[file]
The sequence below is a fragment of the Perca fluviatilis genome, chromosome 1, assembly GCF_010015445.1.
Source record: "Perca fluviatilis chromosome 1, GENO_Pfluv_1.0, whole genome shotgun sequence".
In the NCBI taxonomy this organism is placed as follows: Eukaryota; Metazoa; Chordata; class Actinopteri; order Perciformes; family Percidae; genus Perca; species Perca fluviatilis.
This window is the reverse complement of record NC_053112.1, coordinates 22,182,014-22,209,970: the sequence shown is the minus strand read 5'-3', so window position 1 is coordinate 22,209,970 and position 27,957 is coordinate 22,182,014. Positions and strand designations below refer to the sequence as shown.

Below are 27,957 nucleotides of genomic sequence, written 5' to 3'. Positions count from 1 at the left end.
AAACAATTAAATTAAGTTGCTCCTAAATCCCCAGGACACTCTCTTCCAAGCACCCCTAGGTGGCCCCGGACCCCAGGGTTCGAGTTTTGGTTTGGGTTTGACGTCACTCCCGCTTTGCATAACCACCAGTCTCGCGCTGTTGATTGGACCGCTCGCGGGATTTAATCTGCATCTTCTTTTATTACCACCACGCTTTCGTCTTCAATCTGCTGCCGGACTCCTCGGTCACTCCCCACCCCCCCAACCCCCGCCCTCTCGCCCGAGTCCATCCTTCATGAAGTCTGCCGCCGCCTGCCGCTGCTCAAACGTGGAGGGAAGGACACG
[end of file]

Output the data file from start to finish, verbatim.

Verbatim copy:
The sequence below is a fragment of the Perca fluviatilis genome, chromosome 1, assembly GCF_010015445.1.
Source record: "Perca fluviatilis chromosome 1, GENO_Pfluv_1.0, whole genome shotgun sequence".
In the NCBI taxonomy this organism is placed as follows: Eukaryota; Metazoa; Chordata; class Actinopteri; order Perciformes; family Percidae; genus Perca; species Perca fluviatilis.
This window is the reverse complement of record NC_053112.1, coordinates 22,182,014-22,209,970: the sequence shown is the minus strand read 5'-3', so window position 1 is coordinate 22,209,970 and position 27,957 is coordinate 22,182,014. Positions and strand designations below refer to the sequence as shown.

Below are 27,957 nucleotides of genomic sequence, written 5' to 3'. Positions count from 1 at the left end.
AAACAATTAAATTAAGTTGCTCCTAAATCCCCAGGACACTCTCTTCCAAGCACCCCTAGGTGGCCCCGGACCCCAGGGTTCGAGTTTTGGTTTGGGTTTGACGTCACTCCCGCTTTGCATAACCACCAGTCTCGCGCTGTTGATTGGACCGCTCGCGGGATTTAATCTGCATCTTCTTTTATTACCACCACGCTTTCGTCTTCAATCTGCTGCCGGACTCCTCGGTCACTCCCCACCCCCCCAACCCCCGCCCTCTCGCCCGAGTCCATCCTTCATGAAGTCTGCCGCCGCCTGCCGCTGCTCAAACGTGGAGGGAAGGACACG